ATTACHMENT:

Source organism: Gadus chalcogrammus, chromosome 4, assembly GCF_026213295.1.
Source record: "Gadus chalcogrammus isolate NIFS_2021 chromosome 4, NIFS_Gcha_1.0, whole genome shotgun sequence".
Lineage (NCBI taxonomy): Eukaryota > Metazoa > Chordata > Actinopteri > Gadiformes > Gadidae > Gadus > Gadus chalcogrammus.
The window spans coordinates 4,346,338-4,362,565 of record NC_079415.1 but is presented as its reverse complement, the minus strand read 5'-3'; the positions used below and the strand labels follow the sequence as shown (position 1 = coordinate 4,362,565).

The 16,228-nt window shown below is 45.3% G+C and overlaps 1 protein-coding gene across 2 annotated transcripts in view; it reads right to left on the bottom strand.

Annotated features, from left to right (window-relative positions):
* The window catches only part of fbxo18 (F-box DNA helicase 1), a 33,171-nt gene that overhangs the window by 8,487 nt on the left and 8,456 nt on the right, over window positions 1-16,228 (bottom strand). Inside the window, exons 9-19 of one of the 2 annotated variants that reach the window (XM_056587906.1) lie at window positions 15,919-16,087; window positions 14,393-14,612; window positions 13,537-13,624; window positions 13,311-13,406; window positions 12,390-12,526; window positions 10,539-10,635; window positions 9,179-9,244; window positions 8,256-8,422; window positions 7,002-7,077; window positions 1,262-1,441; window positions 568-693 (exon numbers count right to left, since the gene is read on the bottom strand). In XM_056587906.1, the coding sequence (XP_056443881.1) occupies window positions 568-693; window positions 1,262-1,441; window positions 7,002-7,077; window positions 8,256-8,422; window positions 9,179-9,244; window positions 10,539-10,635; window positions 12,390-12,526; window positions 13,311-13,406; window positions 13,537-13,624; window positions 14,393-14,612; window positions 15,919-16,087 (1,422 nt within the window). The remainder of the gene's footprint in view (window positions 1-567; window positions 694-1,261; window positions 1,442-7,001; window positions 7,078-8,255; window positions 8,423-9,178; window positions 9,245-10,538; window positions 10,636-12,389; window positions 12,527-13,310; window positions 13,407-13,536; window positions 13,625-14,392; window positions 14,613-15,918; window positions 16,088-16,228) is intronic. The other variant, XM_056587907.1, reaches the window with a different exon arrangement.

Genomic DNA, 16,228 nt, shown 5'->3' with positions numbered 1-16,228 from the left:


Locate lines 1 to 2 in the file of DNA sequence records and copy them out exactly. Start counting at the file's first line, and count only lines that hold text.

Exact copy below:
Source organism: Gadus chalcogrammus, chromosome 4, assembly GCF_026213295.1.
Source record: "Gadus chalcogrammus isolate NIFS_2021 chromosome 4, NIFS_Gcha_1.0, whole genome shotgun sequence".